Rebuilding Zion: The Religious Reconstruction of the South, 1863-1877

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Oxford University Press, May 28, 1998 - History - 288 pages
Both the North and the South viewed the Civil War in Christian terms. Each side believed that its fight was just, that God favored its cause. Rebuilding Zion is the first study to explore simultaneously the reaction of southern white evangelicals, northern white evangelicals, and Christian freedpeople to Confederate defeat. As white southerners struggled to assure themselves that the collapse of the Confederacy was not an indication of God's stern judgment, white northerners and freedpeople were certain that it was. Author Daniel W. Stowell tells the story of the religious reconstruction of the South following the war, a bitter contest between southern and northern evangelicals, at the heart of which was the fate of the freedpeople's souls and the southern effort to maintain a sense of sectional identity. Central to the southern churches' vision of the Civil War was the idea that God had not abandoned the South; defeat was a Father's stern chastisement. Secession and slavery had not been sinful; rather, it was the radicalism of the northern denominations that threatened the purity of the Gospel. Northern evangelicals, armed with a vastly different vision of the meaning of the war and their call to Christian duty, entered the post-war South intending to save white southerner and ex-slave alike. The freedpeople, however, drew their own providential meaning from the war and its outcome. The goal for blacks in the postwar period was to establish churches for themselves separate from the control of their former masters. Stowell plots the conflicts that resulted from these competing visions of the religious reconstruction of the South. By demonstrating how the southern vision eventually came to predominate over, but not eradicate, the northern and freedpeople's visions for the religious life of the South, he shows how the southern churches became one of the principal bulwarks of the New South, a region marked by intense piety and intense racism throughout the twentieth century.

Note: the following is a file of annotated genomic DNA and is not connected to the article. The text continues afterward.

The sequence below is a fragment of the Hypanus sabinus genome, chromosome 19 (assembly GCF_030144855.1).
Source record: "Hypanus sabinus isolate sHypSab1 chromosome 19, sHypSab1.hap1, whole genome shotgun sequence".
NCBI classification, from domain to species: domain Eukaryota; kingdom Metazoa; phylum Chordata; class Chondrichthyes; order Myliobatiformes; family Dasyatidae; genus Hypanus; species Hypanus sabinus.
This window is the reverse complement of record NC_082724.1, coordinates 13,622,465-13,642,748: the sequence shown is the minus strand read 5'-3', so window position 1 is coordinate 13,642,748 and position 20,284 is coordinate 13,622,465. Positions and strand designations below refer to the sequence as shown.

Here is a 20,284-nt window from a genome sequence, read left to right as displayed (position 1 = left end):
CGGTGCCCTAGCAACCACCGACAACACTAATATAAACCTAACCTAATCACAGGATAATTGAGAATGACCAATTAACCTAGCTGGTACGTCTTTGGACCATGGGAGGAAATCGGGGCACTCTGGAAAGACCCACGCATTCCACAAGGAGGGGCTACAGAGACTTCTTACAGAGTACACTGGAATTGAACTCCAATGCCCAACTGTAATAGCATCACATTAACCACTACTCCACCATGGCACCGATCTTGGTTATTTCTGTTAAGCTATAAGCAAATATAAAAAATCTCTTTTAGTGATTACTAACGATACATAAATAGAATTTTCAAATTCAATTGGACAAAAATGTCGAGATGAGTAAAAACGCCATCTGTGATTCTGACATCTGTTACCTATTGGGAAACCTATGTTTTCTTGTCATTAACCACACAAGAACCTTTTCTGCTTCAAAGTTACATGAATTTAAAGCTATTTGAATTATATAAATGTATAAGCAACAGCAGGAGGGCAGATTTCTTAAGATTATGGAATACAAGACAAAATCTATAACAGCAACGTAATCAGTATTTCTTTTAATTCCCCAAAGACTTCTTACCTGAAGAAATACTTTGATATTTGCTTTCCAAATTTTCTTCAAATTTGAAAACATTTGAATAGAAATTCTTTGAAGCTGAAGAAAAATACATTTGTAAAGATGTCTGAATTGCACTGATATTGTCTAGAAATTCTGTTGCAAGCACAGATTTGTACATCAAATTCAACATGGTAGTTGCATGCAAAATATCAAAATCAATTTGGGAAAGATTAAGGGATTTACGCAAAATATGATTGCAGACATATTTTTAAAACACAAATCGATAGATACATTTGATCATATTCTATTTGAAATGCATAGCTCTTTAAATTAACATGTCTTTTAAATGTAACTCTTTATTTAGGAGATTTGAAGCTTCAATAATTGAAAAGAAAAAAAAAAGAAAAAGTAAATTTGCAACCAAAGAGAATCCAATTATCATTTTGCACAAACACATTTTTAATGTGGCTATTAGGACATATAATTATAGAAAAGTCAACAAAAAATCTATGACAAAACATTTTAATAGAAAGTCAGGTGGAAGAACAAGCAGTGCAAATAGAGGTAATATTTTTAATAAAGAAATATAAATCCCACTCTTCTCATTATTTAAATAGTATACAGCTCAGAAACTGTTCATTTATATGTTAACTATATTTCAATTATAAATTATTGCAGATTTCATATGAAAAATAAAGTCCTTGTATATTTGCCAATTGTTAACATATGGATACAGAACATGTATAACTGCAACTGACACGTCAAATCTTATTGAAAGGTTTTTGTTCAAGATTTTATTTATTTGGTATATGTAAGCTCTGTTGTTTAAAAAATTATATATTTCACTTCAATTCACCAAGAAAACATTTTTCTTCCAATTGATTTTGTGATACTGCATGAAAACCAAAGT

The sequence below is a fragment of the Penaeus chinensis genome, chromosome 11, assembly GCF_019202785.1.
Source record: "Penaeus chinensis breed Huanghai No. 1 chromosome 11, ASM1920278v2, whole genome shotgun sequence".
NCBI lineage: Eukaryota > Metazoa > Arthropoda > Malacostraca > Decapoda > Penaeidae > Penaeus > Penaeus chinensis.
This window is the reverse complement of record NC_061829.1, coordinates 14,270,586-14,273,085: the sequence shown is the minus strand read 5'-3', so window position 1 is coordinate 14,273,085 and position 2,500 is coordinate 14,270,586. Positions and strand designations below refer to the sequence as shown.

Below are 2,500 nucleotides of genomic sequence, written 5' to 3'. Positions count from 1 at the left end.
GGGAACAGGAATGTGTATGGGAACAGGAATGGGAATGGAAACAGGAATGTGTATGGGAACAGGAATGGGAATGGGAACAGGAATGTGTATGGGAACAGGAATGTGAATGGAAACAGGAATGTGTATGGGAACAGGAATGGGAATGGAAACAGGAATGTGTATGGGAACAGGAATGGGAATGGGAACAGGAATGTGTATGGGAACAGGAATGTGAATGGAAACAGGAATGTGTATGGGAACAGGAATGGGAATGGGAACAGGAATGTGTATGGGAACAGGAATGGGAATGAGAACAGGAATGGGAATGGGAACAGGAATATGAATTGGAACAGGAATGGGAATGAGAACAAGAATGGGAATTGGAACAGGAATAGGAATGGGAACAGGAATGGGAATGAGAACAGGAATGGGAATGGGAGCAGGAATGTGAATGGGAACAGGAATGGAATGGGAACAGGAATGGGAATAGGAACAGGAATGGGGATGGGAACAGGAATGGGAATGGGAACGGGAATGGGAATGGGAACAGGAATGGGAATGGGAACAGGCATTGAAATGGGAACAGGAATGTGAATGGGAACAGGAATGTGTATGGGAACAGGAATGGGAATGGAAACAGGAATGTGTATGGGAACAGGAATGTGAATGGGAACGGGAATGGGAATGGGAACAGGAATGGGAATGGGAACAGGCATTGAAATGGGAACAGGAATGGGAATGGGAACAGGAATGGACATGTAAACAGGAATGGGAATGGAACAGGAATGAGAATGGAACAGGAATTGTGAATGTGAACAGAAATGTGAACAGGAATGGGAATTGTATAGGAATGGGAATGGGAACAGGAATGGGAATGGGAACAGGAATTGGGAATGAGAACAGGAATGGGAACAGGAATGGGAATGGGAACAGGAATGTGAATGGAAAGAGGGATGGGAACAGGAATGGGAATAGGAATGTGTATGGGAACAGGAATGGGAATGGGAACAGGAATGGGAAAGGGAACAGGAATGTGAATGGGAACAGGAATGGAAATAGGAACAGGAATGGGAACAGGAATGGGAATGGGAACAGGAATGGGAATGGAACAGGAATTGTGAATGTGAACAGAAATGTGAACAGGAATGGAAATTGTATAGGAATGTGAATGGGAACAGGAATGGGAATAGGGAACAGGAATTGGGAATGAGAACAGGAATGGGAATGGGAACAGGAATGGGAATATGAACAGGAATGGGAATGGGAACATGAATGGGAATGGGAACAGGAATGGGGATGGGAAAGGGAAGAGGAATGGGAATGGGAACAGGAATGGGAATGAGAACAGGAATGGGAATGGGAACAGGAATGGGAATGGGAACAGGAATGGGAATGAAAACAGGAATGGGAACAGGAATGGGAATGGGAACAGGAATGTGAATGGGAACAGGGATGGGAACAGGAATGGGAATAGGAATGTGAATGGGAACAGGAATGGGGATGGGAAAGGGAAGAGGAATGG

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Stonewall Jackson and the Providence of God
Gods Wrath Disruption Destruction and Confusion in Southern Religious Life
Gods Chastisement The Confederate Understanding of the Civil War
Gods Judgment The Northern Understanding of the Civil War
Gods Deliverance The Freedpeoples Understanding of the Civil War
Crossing Jordan The Black Quest for Religious Autonomy
Southern Churches Resurgent Denominational Structures and Religious Newspapers
Educating Confederate Christians Sunday Schools and Denominational Colleges
A Pure and Loyal Gospel Northern Missionary Efforts in the South
Voting the Bible Religion and Politics in the Reconstruction South
One Nation under God? Efforts toward Sectional Reunion
The Shape of Religious Reconstruction

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Page 15 - And the sons of strangers shall build up thy walls, and their kings shall minister unto thee : for in My wrath I smote thee, but in My favour have I had mercy on thee.
Page 3 - THE righteous perisheth, and no man layeth it to heart: And merciful men are taken away, none considering That the righteous is taken away from the evil to come.

About the author (1998)

Daniel W. Stowell is an Assistant Editor with The Lincoln Legal Papers, a project of the Illinois Historic Preservation Agency, in Springfield, Illinois.

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